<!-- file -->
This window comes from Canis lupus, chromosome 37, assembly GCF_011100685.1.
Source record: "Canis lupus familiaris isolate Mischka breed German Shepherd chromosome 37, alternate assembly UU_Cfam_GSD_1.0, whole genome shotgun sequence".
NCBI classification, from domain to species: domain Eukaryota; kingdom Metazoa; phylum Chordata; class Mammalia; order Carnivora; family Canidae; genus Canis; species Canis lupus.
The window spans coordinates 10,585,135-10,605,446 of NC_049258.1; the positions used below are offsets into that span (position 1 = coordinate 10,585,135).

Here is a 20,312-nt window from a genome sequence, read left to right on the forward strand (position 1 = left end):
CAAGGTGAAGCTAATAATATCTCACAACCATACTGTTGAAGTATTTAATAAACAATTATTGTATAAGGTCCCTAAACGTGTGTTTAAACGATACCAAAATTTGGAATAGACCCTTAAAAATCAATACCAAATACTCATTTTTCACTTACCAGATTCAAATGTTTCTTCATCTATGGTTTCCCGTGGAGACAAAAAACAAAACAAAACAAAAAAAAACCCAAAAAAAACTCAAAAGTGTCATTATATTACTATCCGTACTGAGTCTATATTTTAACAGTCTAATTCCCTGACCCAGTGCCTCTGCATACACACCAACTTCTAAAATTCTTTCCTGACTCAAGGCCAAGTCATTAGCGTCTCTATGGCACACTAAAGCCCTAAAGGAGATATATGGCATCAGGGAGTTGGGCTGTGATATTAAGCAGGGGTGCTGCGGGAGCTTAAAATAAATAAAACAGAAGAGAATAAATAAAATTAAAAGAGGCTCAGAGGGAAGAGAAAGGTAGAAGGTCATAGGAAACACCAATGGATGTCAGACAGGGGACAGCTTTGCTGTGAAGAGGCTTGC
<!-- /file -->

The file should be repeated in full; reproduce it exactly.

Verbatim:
This window comes from Canis lupus, chromosome 37, assembly GCF_011100685.1.
Source record: "Canis lupus familiaris isolate Mischka breed German Shepherd chromosome 37, alternate assembly UU_Cfam_GSD_1.0, whole genome shotgun sequence".
NCBI classification, from domain to species: domain Eukaryota; kingdom Metazoa; phylum Chordata; class Mammalia; order Carnivora; family Canidae; genus Canis; species Canis lupus.
The window spans coordinates 10,585,135-10,605,446 of NC_049258.1; the positions used below are offsets into that span (position 1 = coordinate 10,585,135).

Here is a 20,312-nt window from a genome sequence, read left to right on the forward strand (position 1 = left end):
CAAGGTGAAGCTAATAATATCTCACAACCATACTGTTGAAGTATTTAATAAACAATTATTGTATAAGGTCCCTAAACGTGTGTTTAAACGATACCAAAATTTGGAATAGACCCTTAAAAATCAATACCAAATACTCATTTTTCACTTACCAGATTCAAATGTTTCTTCATCTATGGTTTCCCGTGGAGACAAAAAACAAAACAAAACAAAAAAAAACCCAAAAAAAACTCAAAAGTGTCATTATATTACTATCCGTACTGAGTCTATATTTTAACAGTCTAATTCCCTGACCCAGTGCCTCTGCATACACACCAACTTCTAAAATTCTTTCCTGACTCAAGGCCAAGTCATTAGCGTCTCTATGGCACACTAAAGCCCTAAAGGAGATATATGGCATCAGGGAGTTGGGCTGTGATATTAAGCAGGGGTGCTGCGGGAGCTTAAAATAAATAAAACAGAAGAGAATAAATAAAATTAAAAGAGGCTCAGAGGGAAGAGAAAGGTAGAAGGTCATAGGAAACACCAATGGATGTCAGACAGGGGACAGCTTTGCTGTGAAGAGGCTTGC